The answer is at the heart of why people, specifically young people, aren’t bothering to vote. They see bankers destroying their own industry through arrogance and greed, and being bailed out by the government with taxpayers’ money – despite not essentially changing their behaviour one iota. They see banks nationalised because, apparently, it’s in the ‘national interest’. When wind turbine producing firm Vestas goes to the wall however, the result is entirely different:
Around 30 workers facing redundancy took over the management suite at the Vestas factory on the Isle of Wight. Police reinforcements were brought in but workers claimed they would not leave until the government stepped in to save the factory and more than 500 jobs.
One of those barricaded in with sleeping bags and enough food to last days, gave his name as Michael. He argued that it was “crazy” for energy and climate change secretary Ed Miliband to be making “statement after statement” about green energy but standing by as the factory closed down. “It would be a tiny step financially to keep this factory open, but it would be a huge statement about the government’s commitment to the green economy,” he said.
The Newport factory is due to close at the end of the month. The Danish company that owns it has refused to comment on the protest, but when the cuts were announced it cited a “lack of political initiatives” and an obstructive planning system.
There are a string of ways in which the government could keep the Isle of Wight plant in the wind turbine business, from the nationalisation demanded by the workforce to taking a stake on the back of new investment to levering in another company. As Len McCluskey, frontrunner to be elected leader of Britain’s largest union Unite next year, argues: “Vestas is the clearest case for government intervention we could wish to see: 700 industrial jobs are being put at risk because of market failure in a sector the government is desperate to see expand. The workers are fighting for our economic and environmental future as well as their jobs.” In Scotland, a small turbine Vestas spinoff company was saved from collapse earlier this year by a Scottish government-backed takeover.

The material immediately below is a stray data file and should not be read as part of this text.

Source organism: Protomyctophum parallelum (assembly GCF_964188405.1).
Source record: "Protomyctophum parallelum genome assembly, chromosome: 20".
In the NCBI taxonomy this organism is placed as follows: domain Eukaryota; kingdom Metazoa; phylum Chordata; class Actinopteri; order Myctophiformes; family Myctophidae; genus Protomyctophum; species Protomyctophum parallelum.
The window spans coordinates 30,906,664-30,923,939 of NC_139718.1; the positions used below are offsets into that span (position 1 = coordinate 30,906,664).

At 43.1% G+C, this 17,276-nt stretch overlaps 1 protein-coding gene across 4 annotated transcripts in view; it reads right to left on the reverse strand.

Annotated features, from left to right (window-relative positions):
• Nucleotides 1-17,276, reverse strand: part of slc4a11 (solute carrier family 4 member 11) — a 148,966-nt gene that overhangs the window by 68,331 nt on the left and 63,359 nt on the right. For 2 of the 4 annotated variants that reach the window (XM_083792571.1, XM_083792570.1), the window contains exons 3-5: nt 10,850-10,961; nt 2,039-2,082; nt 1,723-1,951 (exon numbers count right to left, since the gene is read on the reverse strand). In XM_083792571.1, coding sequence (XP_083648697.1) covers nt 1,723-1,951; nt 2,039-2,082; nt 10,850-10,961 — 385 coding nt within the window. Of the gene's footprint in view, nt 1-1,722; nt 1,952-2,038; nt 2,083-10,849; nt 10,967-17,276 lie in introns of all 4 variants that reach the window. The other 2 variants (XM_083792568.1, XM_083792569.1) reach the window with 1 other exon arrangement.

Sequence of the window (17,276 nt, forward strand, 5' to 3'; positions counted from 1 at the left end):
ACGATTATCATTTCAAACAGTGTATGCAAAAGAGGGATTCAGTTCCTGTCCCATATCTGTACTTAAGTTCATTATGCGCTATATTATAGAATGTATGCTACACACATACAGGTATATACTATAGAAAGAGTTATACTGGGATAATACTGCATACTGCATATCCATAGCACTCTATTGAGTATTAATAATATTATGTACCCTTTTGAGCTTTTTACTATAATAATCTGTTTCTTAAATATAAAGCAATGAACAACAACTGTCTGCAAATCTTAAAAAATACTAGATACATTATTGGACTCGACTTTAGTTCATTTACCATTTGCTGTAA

Whitehall insiders say the Vestas management wasn’t interested in cash support, blaming planning obstruction for the lack of a UK turbine market, and believe the government has already helped secure a Vestas offshore turbine R&D facility at the Isle of Wight site. Miliband, who announced greater control of planning and the dysfunctional privatised energy markets last week to drive green growth, insists: “We don’t think the market on its own will deliver the low carbon jobs of the future we need.”
So why doesn’t he intervene? The man himself adds:
We are unlikely to be a centre for onshore wind production, if up and down the country, and indeed on the Isle of Wight, onshore wind applications are consistently turned down. So we have to win a political argument that environmentally and industrially, onshore wind is part of the solution.
In the meantime, there must be a strategy for the Isle of Wight to do all we can to help and there is. Not just support for the workers who are losing their jobs, but a strategy to work with Vestas. They are keeping a prototype facility at the factory and we are currently considering an application from them for government help to test and develop offshore wind blades in a facility which would employ 150 people on the Isle of Wight initially and potentially more later.
Sorry Ed, but it’s not enough. Milne is right when he goes on to criticise your argument for a reliance on the market here, when your government was perfectly prepared to control the market in banking. Climate change can’t be the most important thing to tackle and not at the same time – the time for pleasing everyone is long past. A ‘prototype facility’ is ridiculous when the jobs still exist, they’ll just be (again as Milne says) in Denmark and Germany, not to mention Colorado! Is Miliband prepared to underpin his agenda for green industries in the UK, both to combat climate change and to provide an environmentally sound industrial basis for pulling out of the recession, or not? Caroline Lucas correctly contrasts the absurdity of the government’s spending on ID cards (they aren’t going away), trident renewal (for what purpose exactly?), wars without end (with what strategy?) and road expansion (if you build them they will come), with their laissez-faire attitude to a market which is supposed to be important like no other. Jenkins however sounds a note of discord:
Meanwhile not a kilowatt is derived from the massive energy surging back and forth across estuarial Britain, because the start-up costs are high and there is no lobby for the rental subsidies that have made British onshore wind the most expensive energy source on earth. Water cascades unharnessed down mountains. Buildings leak energy. Vehicles sit burning fuel at badly phased traffic lights. Nobody cares because such energy conservation does not sit on an annual report like a photograph of a turbine.
I think this is an important point, and it does tie in to the criticism of Miliband’s position here. If wind power or tidal energy are going to be viable renewable energy sources, the Climate Change and Energy Secretary is going to have to intervene to make the renewables market work. That means acting where there is a need, and nationalising concerns like Vestas. Its main market is the United States? Fine, but the government has to decide whether or not the pressing needs of domestic energy diversification trump the need to maximise profits of a firm whose history has been to bully its workforce